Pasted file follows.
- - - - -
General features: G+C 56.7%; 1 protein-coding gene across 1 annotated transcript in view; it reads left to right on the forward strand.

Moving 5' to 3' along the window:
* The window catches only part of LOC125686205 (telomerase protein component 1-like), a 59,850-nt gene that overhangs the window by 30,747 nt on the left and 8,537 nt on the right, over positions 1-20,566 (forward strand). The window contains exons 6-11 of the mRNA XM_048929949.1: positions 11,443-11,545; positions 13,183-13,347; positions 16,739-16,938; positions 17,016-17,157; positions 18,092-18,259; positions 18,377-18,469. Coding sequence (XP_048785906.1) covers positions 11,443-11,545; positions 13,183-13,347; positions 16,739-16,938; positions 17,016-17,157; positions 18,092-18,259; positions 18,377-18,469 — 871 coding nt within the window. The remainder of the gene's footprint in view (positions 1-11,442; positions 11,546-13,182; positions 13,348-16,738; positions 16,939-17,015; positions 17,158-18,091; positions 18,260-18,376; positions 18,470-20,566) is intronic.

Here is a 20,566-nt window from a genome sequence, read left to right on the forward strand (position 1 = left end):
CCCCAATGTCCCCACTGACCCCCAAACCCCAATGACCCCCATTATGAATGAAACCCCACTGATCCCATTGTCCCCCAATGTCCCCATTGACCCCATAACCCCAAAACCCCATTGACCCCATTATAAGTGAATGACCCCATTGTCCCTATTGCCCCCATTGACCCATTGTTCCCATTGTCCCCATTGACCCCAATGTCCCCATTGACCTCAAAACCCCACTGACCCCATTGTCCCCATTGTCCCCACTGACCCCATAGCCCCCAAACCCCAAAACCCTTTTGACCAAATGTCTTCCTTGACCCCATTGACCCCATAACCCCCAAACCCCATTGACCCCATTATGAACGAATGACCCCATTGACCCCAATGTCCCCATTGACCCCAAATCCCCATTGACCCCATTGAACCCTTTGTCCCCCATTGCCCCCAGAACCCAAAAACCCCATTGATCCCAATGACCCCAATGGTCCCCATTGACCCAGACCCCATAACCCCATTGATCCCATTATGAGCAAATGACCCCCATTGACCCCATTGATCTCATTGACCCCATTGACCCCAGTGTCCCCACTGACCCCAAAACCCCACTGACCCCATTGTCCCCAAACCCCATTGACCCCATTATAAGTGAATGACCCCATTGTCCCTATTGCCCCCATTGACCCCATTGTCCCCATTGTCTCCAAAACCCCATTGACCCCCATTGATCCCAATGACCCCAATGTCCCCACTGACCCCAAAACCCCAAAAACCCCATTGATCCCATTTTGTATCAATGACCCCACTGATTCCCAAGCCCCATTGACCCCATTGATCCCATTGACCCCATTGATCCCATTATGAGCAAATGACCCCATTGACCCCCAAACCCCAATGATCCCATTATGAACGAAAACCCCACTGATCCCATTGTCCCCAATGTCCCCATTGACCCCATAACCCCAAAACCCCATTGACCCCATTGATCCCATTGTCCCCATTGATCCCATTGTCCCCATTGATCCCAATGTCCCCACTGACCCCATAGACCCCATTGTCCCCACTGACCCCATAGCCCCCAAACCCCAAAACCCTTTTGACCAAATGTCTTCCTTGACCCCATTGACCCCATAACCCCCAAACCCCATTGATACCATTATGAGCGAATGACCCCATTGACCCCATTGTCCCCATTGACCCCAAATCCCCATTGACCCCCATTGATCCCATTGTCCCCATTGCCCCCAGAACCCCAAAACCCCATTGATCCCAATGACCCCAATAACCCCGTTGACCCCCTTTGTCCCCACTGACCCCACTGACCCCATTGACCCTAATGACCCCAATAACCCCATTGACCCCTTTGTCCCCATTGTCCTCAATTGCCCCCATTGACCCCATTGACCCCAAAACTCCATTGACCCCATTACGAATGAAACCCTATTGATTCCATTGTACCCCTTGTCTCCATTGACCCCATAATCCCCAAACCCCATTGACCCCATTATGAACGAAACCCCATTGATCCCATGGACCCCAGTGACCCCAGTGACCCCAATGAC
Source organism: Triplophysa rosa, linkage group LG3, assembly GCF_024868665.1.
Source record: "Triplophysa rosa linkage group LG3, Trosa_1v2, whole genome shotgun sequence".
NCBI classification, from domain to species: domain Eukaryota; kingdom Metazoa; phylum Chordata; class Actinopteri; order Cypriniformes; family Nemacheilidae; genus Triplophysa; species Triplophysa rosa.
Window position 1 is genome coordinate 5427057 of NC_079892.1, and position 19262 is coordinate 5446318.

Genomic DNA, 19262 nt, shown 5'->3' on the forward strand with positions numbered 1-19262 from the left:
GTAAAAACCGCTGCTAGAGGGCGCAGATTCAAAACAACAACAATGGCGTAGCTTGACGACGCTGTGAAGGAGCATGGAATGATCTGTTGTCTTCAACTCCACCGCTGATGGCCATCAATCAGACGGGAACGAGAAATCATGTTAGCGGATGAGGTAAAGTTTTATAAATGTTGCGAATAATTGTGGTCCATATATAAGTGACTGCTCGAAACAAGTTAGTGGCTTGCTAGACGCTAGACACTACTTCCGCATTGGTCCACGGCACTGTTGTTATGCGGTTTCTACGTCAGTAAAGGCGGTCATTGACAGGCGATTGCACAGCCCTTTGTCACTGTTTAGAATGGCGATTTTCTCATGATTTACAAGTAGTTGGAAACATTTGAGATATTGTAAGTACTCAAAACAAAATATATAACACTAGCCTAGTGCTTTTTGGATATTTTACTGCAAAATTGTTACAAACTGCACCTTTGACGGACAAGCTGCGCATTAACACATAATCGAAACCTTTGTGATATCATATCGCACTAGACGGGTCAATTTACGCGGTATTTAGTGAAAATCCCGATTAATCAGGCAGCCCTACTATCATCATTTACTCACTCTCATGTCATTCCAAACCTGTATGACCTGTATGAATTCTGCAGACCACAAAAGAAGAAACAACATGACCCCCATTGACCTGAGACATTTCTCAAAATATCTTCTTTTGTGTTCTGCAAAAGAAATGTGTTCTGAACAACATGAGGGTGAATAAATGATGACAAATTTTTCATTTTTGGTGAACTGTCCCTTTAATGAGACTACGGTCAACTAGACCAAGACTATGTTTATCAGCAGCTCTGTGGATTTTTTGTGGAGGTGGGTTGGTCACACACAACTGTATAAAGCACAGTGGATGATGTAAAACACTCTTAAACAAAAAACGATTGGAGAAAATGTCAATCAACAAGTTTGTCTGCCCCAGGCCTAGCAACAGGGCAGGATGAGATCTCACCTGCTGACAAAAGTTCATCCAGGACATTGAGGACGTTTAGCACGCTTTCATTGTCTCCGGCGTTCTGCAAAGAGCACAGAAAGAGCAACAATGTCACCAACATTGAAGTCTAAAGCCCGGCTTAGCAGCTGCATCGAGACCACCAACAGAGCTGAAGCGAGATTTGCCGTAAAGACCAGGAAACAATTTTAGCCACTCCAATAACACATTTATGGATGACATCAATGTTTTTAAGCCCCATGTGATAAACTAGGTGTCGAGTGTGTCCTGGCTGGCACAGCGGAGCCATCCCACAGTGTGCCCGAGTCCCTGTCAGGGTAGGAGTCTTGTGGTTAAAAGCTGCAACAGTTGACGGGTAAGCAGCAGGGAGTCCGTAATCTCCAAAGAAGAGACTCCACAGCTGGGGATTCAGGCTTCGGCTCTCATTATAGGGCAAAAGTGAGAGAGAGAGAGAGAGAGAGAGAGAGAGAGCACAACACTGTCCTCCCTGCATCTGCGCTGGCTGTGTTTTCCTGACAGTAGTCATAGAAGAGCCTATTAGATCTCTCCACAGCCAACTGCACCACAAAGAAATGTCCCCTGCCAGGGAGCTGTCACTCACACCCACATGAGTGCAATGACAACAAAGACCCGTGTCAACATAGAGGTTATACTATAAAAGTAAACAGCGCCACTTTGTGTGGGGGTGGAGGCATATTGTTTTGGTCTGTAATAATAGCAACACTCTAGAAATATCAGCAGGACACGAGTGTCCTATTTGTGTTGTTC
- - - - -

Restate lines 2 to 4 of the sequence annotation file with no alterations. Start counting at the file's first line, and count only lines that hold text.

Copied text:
Moving 5' to 3' along the window:
* The window catches only part of LOC125686205 (telomerase protein component 1-like), a 59,850-nt gene that overhangs the window by 30,747 nt on the left and 8,537 nt on the right, over positions 1-20,566 (forward strand). The window contains exons 6-11 of the mRNA XM_048929949.1: positions 11,443-11,545; positions 13,183-13,347; positions 16,739-16,938; positions 17,016-17,157; positions 18,092-18,259; positions 18,377-18,469. Coding sequence (XP_048785906.1) covers positions 11,443-11,545; positions 13,183-13,347; positions 16,739-16,938; positions 17,016-17,157; positions 18,092-18,259; positions 18,377-18,469 — 871 coding nt within the window. The remainder of the gene's footprint in view (positions 1-11,442; positions 11,546-13,182; positions 13,348-16,738; positions 16,939-17,015; positions 17,158-18,091; positions 18,260-18,376; positions 18,470-20,566) is intronic.

Here is a 20,566-nt window from a genome sequence, read left to right on the forward strand (position 1 = left end):